Searching with a thematic focus on Transparency access to information, Governance

Showing 41-50 of 105 results


  • Document

    The political economy of reform in Egypt: understanding the role of institutions

    Carnegie Endowment for International Peace, 2007
    Recent economic growth and stabilisation in Egypt has been largely fuelled by external factors which may not be sustainable argues this paper from the Carnegie Endowment. During the same period, Egypt has failed to address pressing social and economic challenges.
  • Document

    Uncritical citizenship in a low information society: Mozambicans in comparative perspective

    Afrobarometer, 2007
    This paper demonstrates that Mozambique has a distinctive profile of uncritical citizenship in which most Mozambicans do not express any opinion on their government and those who do overrate its performance. It also explores the extent to which this uncritical citizenship is a function of Mozambique’s ‘low information society’ characterised by:
  • Document

    Everyone’s guide to bypassing censorship for citizens worldwide

    The Citizen Lab, 2007
    More than 25 countries currently engage in internet censorship practices such as blocking access to human rights organisations, news, blogs and web services that are seen to challenge the status quo or are deemed to be threatening or undesirable.
  • Organisation

    Global Transparency Initiative (GTI)

    The Global Transparency Initiative (GTI) is a network of civil society organisations promoting openness in the International Financial Institutions (IFIs), such as the World Bank, the IMF, the Europea
  • Document

    Transparency at the IMF: a guide for civil society on getting access to information from the IMF

    Global Transparency Initiative, 2007
    This guide outlines how civil society organisations can use the information published by the International Monetary Fund (IMF) to hold their governments accountable for decisions made on economic policies. These are often constrained by the decisions of the IMF.
  • Document

    The enabling environment for social accountability in Mongolia

    World Bank Publications, 2007
    Governmental accountability has become an increasing focus of attention by international donors in their development policies, strategies, and programmes. This study focuses on social accountability in Mongolia and the conditions influencing its success and failure, including legislation, the role of civil society organisations (CSOs) and the media.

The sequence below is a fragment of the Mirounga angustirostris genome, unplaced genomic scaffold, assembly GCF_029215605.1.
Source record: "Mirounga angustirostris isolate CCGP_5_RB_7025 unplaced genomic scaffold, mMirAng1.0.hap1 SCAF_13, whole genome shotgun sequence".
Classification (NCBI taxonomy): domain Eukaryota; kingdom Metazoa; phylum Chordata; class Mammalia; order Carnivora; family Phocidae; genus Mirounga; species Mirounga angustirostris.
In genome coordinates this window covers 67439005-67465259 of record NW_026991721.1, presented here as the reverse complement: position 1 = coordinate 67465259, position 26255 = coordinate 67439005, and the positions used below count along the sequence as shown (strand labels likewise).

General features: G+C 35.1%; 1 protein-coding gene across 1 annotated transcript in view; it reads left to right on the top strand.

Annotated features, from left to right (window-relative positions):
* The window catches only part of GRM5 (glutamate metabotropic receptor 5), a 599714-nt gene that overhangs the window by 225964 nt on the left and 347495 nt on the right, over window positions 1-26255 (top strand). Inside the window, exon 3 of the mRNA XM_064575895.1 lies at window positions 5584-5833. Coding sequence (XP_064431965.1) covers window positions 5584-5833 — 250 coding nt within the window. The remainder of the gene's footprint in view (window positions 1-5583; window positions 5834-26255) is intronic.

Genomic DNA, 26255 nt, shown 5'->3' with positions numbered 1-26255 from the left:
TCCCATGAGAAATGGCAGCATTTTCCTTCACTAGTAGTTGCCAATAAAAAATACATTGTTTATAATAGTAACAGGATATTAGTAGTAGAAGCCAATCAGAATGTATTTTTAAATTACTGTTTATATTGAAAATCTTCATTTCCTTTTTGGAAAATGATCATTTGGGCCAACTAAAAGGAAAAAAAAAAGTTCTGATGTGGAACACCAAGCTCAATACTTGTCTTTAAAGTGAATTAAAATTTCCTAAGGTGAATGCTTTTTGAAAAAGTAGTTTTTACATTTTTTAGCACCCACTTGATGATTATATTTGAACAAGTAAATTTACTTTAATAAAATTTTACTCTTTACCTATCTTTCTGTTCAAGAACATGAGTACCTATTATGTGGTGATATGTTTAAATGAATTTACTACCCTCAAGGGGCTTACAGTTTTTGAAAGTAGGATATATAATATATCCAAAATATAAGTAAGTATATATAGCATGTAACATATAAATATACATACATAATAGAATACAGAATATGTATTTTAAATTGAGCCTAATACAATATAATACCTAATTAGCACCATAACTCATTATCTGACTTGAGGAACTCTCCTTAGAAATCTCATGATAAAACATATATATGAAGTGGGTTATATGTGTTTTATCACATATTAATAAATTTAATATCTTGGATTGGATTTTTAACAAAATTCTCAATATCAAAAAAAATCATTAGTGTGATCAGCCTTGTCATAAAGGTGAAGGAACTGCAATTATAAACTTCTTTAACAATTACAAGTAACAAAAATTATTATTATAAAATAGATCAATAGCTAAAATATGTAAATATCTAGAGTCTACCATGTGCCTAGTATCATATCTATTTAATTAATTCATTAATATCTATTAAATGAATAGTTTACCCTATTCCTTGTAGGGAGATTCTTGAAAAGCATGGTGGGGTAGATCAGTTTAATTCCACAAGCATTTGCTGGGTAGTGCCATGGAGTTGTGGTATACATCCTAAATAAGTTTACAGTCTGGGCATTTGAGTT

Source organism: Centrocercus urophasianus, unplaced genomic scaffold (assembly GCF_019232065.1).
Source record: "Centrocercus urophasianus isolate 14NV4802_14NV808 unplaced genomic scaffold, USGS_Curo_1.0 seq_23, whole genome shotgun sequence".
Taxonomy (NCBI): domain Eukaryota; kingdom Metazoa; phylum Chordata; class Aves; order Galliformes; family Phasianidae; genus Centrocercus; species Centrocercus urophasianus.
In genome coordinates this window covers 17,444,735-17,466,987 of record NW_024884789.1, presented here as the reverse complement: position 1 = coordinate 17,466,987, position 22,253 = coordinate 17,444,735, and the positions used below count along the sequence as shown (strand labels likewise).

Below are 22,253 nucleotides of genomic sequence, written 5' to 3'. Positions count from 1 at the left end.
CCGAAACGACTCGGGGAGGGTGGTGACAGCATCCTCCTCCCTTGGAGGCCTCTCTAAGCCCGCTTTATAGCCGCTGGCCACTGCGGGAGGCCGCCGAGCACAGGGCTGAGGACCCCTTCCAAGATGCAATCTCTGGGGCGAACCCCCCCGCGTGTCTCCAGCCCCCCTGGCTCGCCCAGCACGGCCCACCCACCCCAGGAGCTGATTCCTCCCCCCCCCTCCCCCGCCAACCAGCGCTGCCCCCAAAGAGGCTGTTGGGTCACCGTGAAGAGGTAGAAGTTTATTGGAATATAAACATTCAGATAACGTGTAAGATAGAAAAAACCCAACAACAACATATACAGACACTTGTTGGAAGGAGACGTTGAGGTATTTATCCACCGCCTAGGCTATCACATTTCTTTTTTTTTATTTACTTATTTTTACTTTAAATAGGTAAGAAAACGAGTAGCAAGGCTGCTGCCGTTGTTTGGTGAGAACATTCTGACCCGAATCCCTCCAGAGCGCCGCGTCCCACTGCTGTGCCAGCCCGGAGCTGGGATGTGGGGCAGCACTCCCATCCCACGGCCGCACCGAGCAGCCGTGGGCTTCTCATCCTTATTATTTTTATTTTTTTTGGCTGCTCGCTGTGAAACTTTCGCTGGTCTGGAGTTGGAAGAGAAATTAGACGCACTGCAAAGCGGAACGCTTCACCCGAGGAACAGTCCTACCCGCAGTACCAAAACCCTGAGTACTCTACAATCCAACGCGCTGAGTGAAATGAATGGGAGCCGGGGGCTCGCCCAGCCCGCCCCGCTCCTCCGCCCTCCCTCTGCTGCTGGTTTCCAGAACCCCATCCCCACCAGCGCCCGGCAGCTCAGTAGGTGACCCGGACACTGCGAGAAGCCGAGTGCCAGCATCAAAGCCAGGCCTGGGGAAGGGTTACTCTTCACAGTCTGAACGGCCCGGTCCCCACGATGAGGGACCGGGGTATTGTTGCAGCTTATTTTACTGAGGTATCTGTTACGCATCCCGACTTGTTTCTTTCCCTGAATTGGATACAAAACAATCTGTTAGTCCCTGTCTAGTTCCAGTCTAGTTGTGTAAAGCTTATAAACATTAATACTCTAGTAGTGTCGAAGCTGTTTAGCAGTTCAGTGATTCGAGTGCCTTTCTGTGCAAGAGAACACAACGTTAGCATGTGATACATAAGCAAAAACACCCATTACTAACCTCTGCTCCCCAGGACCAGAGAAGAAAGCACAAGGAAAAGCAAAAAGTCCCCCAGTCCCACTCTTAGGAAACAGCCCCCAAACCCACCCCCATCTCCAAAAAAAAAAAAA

• Document

    Money and politics program: guide to applying lessons learned

    International Foundation for Electoral Systems, 2006
    The disclosure of political accounts is a necessary condition for holding political actors accountable and reducing political corruption. This guide operationalises the concept that disclosure effectively promotes accountability within the larger social, political, and historical context of emerging democracies. 
  • Document

    The Kenya bribery index 2007

    Transparency International Kenya, 2007
    This report summarises the findings of Transparency International-Kenya’s sixth national bribery survey aimed at informing the fight against corruption. It is focused on experiences relayed by ordinary citizens, particularly where they have encountered corruption.
  • Document

    Transparency & silence: a survey of access to information laws and practices in fourteen countries

    Open Society Institute and Soros Foundations Network, 2006
    The ability of citizens to request and receive information on the workings of their government is crucial to ensure transparency and accountability. This report provides a snapshot on the state of access to information in fourteen countries. It provides the results of a study undertaken to discover how government offices and agencies respond to specific requests for information.
  • Document

    At the heart of change: the role of communication in sustainable development

    Panos Institute, London, 2007
    We have passed the half-way point of the Millennium Development Goals, yet it is almost certain that many countries will fail to reach them. One of the reasons, the authors argue, is that policymakers are neglecting the central role of information, communication and the media for successful development.